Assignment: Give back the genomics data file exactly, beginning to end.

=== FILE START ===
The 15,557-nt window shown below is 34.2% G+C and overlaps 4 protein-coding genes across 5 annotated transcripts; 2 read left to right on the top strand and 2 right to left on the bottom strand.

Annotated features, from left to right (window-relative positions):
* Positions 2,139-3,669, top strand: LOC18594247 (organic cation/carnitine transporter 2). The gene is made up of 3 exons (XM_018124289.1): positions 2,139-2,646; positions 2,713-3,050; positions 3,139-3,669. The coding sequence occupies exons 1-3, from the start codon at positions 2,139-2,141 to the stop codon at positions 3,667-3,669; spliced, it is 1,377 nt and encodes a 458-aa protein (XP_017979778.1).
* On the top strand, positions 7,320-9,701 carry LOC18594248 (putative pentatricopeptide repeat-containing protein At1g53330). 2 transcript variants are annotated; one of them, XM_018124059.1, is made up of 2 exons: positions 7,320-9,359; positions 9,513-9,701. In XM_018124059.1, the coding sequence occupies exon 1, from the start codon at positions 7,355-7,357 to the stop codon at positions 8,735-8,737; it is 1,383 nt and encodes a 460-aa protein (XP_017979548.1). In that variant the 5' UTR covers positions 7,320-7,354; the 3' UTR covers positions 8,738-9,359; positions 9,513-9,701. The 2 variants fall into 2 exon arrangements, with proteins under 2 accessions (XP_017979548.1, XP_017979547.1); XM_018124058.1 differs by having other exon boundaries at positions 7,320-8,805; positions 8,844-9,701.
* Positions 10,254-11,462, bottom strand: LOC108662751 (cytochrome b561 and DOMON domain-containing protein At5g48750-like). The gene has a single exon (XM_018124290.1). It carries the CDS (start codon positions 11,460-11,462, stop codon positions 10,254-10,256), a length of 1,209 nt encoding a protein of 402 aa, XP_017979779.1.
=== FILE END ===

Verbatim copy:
The 15,557-nt window shown below is 34.2% G+C and overlaps 4 protein-coding genes across 5 annotated transcripts; 2 read left to right on the top strand and 2 right to left on the bottom strand.

Annotated features, from left to right (window-relative positions):
* Positions 2,139-3,669, top strand: LOC18594247 (organic cation/carnitine transporter 2). The gene is made up of 3 exons (XM_018124289.1): positions 2,139-2,646; positions 2,713-3,050; positions 3,139-3,669. The coding sequence occupies exons 1-3, from the start codon at positions 2,139-2,141 to the stop codon at positions 3,667-3,669; spliced, it is 1,377 nt and encodes a 458-aa protein (XP_017979778.1).
* On the top strand, positions 7,320-9,701 carry LOC18594248 (putative pentatricopeptide repeat-containing protein At1g53330). 2 transcript variants are annotated; one of them, XM_018124059.1, is made up of 2 exons: positions 7,320-9,359; positions 9,513-9,701. In XM_018124059.1, the coding sequence occupies exon 1, from the start codon at positions 7,355-7,357 to the stop codon at positions 8,735-8,737; it is 1,383 nt and encodes a 460-aa protein (XP_017979548.1). In that variant the 5' UTR covers positions 7,320-7,354; the 3' UTR covers positions 8,738-9,359; positions 9,513-9,701. The 2 variants fall into 2 exon arrangements, with proteins under 2 accessions (XP_017979548.1, XP_017979547.1); XM_018124058.1 differs by having other exon boundaries at positions 7,320-8,805; positions 8,844-9,701.
* Positions 10,254-11,462, bottom strand: LOC108662751 (cytochrome b561 and DOMON domain-containing protein At5g48750-like). The gene has a single exon (XM_018124290.1). It carries the CDS (start codon positions 11,460-11,462, stop codon positions 10,254-10,256), a length of 1,209 nt encoding a protein of 402 aa, XP_017979779.1.